There is government assistance available to graduate employers to help with costs associated with equipment, modifications and/or interpreter services, called the Employers Assistance Fund. Contact JobAccess for more information.

More information regarding workplace adjustments

For further information, please refer to the following websites:

Examples

The type of workplace adjustment needed by any person with disability is a highly individual matter and can only be effectively determined by speaking with the graduate directly and investigating possible options. No graduate would need all of these adjustments and some will need none at all.

  • Graduate selection processes
    • Allowing a later or earlier interview appointment time to help the person deal with travelling during 'peak hour'
    • Providing a 'quiet room' before the interview to help the graduate have reading and/or 'chill-out' time; and/or
    • Allowing the application to be submitted electronically.
  • Graduate placement and/or development programs
    • Allocating a mentor to the graduate with disability, especially during the start and peak periods of the program
    • Allowing extra time for reading, new tasks and/or orientation programs and\or
    • Extending the usual period of the program to allow the person to work part-time and complete the program over a longer period.
  • Job redesign
    • Divide larger projects into smaller tasks, especially when the project is new and/or
    • Exchanging some minor duties with co-workers.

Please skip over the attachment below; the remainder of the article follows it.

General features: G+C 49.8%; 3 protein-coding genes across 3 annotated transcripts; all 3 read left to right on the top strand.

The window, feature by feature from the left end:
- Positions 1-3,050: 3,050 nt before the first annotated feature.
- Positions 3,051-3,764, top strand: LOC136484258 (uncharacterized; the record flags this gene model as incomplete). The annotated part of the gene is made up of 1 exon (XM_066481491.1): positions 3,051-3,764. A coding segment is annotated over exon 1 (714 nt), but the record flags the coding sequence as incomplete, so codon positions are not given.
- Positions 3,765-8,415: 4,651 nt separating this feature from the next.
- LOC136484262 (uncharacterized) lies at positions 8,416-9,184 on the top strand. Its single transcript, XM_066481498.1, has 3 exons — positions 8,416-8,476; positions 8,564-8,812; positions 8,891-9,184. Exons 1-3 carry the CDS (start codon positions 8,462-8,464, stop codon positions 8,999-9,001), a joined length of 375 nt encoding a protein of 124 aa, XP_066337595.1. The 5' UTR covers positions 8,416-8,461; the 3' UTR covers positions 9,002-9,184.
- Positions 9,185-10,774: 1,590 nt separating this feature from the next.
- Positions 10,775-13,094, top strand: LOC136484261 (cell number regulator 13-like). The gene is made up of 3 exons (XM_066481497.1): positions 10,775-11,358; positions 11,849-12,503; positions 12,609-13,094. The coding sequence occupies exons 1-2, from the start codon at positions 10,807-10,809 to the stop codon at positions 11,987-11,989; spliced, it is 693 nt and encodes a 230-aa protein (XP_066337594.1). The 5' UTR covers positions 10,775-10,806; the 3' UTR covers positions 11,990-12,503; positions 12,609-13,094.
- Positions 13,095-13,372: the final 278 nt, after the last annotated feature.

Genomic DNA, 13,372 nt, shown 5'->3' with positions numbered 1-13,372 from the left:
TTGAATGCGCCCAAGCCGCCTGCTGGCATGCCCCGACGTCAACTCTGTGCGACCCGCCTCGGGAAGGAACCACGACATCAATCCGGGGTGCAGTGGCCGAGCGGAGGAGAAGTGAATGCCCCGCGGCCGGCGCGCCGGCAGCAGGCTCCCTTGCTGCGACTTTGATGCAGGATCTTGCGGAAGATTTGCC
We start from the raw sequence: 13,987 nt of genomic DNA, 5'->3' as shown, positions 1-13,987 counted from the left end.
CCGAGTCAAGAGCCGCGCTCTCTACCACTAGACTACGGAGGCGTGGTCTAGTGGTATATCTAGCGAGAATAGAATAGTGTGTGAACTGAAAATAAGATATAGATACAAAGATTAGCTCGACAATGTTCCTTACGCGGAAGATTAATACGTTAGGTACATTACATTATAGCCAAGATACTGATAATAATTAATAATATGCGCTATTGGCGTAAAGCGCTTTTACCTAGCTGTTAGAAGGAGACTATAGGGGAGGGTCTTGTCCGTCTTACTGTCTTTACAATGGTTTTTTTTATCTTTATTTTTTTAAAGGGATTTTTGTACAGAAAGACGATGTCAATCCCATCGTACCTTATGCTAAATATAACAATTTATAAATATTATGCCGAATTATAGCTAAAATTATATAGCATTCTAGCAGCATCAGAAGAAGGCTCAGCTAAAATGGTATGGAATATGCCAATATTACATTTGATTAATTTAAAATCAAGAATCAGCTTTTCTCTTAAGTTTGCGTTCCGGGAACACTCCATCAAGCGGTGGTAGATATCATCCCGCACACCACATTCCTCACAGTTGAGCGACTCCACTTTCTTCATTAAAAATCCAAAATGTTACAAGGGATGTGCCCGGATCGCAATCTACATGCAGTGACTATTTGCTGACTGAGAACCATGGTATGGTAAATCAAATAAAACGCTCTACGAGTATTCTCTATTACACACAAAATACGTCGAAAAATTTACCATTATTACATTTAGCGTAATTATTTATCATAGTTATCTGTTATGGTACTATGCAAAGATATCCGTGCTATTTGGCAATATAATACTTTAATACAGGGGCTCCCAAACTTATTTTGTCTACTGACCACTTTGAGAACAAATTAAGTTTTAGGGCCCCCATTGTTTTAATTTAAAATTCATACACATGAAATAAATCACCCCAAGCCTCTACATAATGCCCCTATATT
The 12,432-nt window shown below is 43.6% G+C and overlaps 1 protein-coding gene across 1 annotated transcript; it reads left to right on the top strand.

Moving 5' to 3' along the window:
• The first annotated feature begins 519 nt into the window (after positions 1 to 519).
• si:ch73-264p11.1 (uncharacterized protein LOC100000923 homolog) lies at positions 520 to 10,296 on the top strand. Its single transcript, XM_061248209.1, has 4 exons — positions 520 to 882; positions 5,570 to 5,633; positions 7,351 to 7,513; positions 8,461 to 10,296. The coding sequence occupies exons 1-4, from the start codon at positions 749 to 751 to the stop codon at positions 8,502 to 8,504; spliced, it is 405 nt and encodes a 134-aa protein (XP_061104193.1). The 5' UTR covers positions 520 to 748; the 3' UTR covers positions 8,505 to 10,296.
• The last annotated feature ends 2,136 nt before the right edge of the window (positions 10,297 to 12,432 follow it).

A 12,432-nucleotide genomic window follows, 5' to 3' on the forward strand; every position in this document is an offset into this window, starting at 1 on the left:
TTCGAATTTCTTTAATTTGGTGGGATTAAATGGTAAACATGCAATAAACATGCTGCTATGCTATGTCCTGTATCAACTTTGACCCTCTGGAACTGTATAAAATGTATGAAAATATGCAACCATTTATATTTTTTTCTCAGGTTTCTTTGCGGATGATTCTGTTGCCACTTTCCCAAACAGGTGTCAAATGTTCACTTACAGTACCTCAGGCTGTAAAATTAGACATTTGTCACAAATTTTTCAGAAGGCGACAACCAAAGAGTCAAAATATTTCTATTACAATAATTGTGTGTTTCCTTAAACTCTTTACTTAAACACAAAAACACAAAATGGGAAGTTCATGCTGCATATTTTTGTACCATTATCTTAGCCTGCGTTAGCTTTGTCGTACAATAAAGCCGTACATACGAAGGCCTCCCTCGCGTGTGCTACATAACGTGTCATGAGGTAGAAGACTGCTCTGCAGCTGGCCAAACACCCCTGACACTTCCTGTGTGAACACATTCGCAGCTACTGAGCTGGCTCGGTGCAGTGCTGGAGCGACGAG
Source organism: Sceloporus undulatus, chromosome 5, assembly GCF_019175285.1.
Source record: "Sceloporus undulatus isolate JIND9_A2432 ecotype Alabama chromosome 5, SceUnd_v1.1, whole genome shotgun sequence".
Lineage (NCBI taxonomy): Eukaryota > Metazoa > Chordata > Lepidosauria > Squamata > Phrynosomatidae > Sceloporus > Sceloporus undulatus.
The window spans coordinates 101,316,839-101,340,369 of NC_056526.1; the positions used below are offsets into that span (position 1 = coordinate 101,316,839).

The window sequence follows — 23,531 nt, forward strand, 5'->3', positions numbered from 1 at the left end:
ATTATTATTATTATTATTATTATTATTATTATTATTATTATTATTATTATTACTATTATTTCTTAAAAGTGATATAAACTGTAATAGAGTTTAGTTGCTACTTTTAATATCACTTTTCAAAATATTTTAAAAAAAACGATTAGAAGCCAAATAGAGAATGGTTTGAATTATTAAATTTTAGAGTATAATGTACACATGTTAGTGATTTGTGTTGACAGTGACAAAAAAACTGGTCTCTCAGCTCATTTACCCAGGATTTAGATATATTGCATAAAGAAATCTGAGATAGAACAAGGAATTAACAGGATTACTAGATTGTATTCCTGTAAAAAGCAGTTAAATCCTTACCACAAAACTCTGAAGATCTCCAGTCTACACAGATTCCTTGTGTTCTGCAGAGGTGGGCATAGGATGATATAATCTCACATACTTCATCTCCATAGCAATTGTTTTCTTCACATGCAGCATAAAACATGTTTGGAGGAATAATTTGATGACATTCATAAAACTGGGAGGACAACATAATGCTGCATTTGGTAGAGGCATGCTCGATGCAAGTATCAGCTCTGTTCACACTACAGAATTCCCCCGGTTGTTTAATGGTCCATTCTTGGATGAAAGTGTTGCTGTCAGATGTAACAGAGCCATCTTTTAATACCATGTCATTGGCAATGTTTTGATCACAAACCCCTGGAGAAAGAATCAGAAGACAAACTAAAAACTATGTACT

• Changes to work practices or methods
    • Developing regular workplace routines for the graduate done in similar ways, times and/or places as often as possible
    • Using electronic 'to do' lists to record and track the tasks that need to be regularly completed on a daily, weekly or monthly basis and/or
    • Providing plain written instructions about new job processes.
  • Flexible work arrangements
    • More frequent or differently sequenced breaks in work routine to allow for rest, quiet time, taking medications, eating snacks, etc and/or
    • Working from home for part of the time for specific tasks.
  • Alterations to work premises or work areas
    • Adjustable height desk or workbench
    • Working at an alternative site, for example closer to home or quieter
    • Increasing lighting at workstation and other work areas, such as laboratory, workshop or interview room
    • Providing clear markings and colour contrasts on steps or pathways
    • Providing a parking space close to the place of employment for an employee who uses a wheelchair and/or
    • Building modifications to allow access to a building or bathroom facilities.
  • Information and communication in alternative formats
    • Giving new instructions in written and spoken form where possible
    • Providing important documents in accessible electronic versions prior to meetings
    • Accessing interpreters such as Auslan interpreters for employees who are deaf or have a hearing impairment and/or
    • Allowing extra reading time where large amounts of reading is required.
  • Modified equipment, specialised equipment, furniture or technological aides
    • Lifting equipment for an employee who cannot lift heavy objects safely
    • Arranging telephone typewriter (TTY) phone access for an employee who is deaf, has a hearing or speech impairment
    • Voice-activated tape recorder for verbal instructions
    • Screen reading software for employees with vision impairments and/or
    • Disability specific equipment such as Braille equipment.

Also check out further examples of possible workplace adjustments for people with specific types of disabilities in the 'What is disability' section.

References: Diversity@Work website www.diversityatwork.com.au as cited on 31 October 2008; and Department of Education, Employment and Workplace Relations' Job Access website www.jobaccess.gov.au as cited on 4 June 2010.